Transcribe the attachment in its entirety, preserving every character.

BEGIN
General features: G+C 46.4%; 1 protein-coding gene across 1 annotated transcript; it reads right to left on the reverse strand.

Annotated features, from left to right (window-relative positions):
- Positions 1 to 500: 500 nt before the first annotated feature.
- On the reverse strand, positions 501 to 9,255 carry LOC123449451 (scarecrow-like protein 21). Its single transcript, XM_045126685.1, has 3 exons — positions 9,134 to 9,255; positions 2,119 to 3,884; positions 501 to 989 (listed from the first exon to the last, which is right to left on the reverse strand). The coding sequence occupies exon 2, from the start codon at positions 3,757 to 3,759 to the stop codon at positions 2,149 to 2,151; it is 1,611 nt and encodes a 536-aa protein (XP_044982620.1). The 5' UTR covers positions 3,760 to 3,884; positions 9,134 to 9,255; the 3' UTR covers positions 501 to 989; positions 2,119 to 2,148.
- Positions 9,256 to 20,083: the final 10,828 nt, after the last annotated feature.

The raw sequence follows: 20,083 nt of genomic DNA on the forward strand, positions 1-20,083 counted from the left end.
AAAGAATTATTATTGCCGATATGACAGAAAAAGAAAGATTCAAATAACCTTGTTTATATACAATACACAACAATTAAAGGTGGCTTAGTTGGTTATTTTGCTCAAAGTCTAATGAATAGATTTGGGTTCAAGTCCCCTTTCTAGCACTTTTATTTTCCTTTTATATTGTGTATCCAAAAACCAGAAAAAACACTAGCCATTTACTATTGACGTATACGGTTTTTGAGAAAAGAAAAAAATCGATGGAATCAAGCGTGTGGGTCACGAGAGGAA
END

General features: G+C 46.4%; 1 protein-coding gene across 1 annotated transcript; it reads right to left on the reverse strand.

Annotated features, from left to right (window-relative positions):
- Positions 1 to 500: 500 nt before the first annotated feature.
- On the reverse strand, positions 501 to 9,255 carry LOC123449451 (scarecrow-like protein 21). Its single transcript, XM_045126685.1, has 3 exons — positions 9,134 to 9,255; positions 2,119 to 3,884; positions 501 to 989 (listed from the first exon to the last, which is right to left on the reverse strand). The coding sequence occupies exon 2, from the start codon at positions 3,757 to 3,759 to the stop codon at positions 2,149 to 2,151; it is 1,611 nt and encodes a 536-aa protein (XP_044982620.1). The 5' UTR covers positions 3,760 to 3,884; positions 9,134 to 9,255; the 3' UTR covers positions 501 to 989; positions 2,119 to 2,148.
- Positions 9,256 to 20,083: the final 10,828 nt, after the last annotated feature.

The raw sequence follows: 20,083 nt of genomic DNA on the forward strand, positions 1-20,083 counted from the left end.
AAAGAATTATTATTGCCGATATGACAGAAAAAGAAAGATTCAAATAACCTTGTTTATATACAATACACAACAATTAAAGGTGGCTTAGTTGGTTATTTTGCTCAAAGTCTAATGAATAGATTTGGGTTCAAGTCCCCTTTCTAGCACTTTTATTTTCCTTTTATATTGTGTATCCAAAAACCAGAAAAAACACTAGCCATTTACTATTGACGTATACGGTTTTTGAGAAAAGAAAAAAATCGATGGAATCAAGCGTGTGGGTCACGAGAGGAA